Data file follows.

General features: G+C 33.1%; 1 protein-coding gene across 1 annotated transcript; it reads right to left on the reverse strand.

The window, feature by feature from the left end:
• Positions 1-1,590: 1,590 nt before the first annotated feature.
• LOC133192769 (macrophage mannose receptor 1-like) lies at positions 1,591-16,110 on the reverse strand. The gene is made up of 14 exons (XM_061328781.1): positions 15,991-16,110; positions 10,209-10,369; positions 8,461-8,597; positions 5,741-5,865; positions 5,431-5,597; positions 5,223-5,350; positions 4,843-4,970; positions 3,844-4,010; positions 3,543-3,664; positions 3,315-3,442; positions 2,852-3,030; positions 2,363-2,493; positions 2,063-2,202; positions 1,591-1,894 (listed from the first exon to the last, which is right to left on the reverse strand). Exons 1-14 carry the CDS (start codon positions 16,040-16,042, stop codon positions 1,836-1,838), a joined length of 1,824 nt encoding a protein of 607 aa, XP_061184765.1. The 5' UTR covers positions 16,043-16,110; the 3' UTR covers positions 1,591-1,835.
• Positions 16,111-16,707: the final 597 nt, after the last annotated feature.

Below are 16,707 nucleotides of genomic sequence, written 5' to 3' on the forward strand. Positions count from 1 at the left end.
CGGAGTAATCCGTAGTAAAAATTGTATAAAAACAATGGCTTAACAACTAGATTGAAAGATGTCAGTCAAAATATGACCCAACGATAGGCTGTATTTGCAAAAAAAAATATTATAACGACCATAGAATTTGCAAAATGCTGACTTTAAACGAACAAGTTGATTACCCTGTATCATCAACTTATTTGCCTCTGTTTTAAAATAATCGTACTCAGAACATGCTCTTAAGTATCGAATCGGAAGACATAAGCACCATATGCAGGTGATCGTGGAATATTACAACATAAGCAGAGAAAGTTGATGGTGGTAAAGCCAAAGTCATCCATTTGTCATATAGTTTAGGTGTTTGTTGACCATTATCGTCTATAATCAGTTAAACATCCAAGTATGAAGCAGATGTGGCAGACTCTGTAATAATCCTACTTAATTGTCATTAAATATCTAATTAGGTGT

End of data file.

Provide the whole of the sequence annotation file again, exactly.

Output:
General features: G+C 33.1%; 1 protein-coding gene across 1 annotated transcript; it reads right to left on the reverse strand.

The window, feature by feature from the left end:
• Positions 1-1,590: 1,590 nt before the first annotated feature.
• LOC133192769 (macrophage mannose receptor 1-like) lies at positions 1,591-16,110 on the reverse strand. The gene is made up of 14 exons (XM_061328781.1): positions 15,991-16,110; positions 10,209-10,369; positions 8,461-8,597; positions 5,741-5,865; positions 5,431-5,597; positions 5,223-5,350; positions 4,843-4,970; positions 3,844-4,010; positions 3,543-3,664; positions 3,315-3,442; positions 2,852-3,030; positions 2,363-2,493; positions 2,063-2,202; positions 1,591-1,894 (listed from the first exon to the last, which is right to left on the reverse strand). Exons 1-14 carry the CDS (start codon positions 16,040-16,042, stop codon positions 1,836-1,838), a joined length of 1,824 nt encoding a protein of 607 aa, XP_061184765.1. The 5' UTR covers positions 16,043-16,110; the 3' UTR covers positions 1,591-1,835.
• Positions 16,111-16,707: the final 597 nt, after the last annotated feature.

Below are 16,707 nucleotides of genomic sequence, written 5' to 3' on the forward strand. Positions count from 1 at the left end.
CGGAGTAATCCGTAGTAAAAATTGTATAAAAACAATGGCTTAACAACTAGATTGAAAGATGTCAGTCAAAATATGACCCAACGATAGGCTGTATTTGCAAAAAAAAATATTATAACGACCATAGAATTTGCAAAATGCTGACTTTAAACGAACAAGTTGATTACCCTGTATCATCAACTTATTTGCCTCTGTTTTAAAATAATCGTACTCAGAACATGCTCTTAAGTATCGAATCGGAAGACATAAGCACCATATGCAGGTGATCGTGGAATATTACAACATAAGCAGAGAAAGTTGATGGTGGTAAAGCCAAAGTCATCCATTTGTCATATAGTTTAGGTGTTTGTTGACCATTATCGTCTATAATCAGTTAAACATCCAAGTATGAAGCAGATGTGGCAGACTCTGTAATAATCCTACTTAATTGTCATTAAATATCTAATTAGGTGT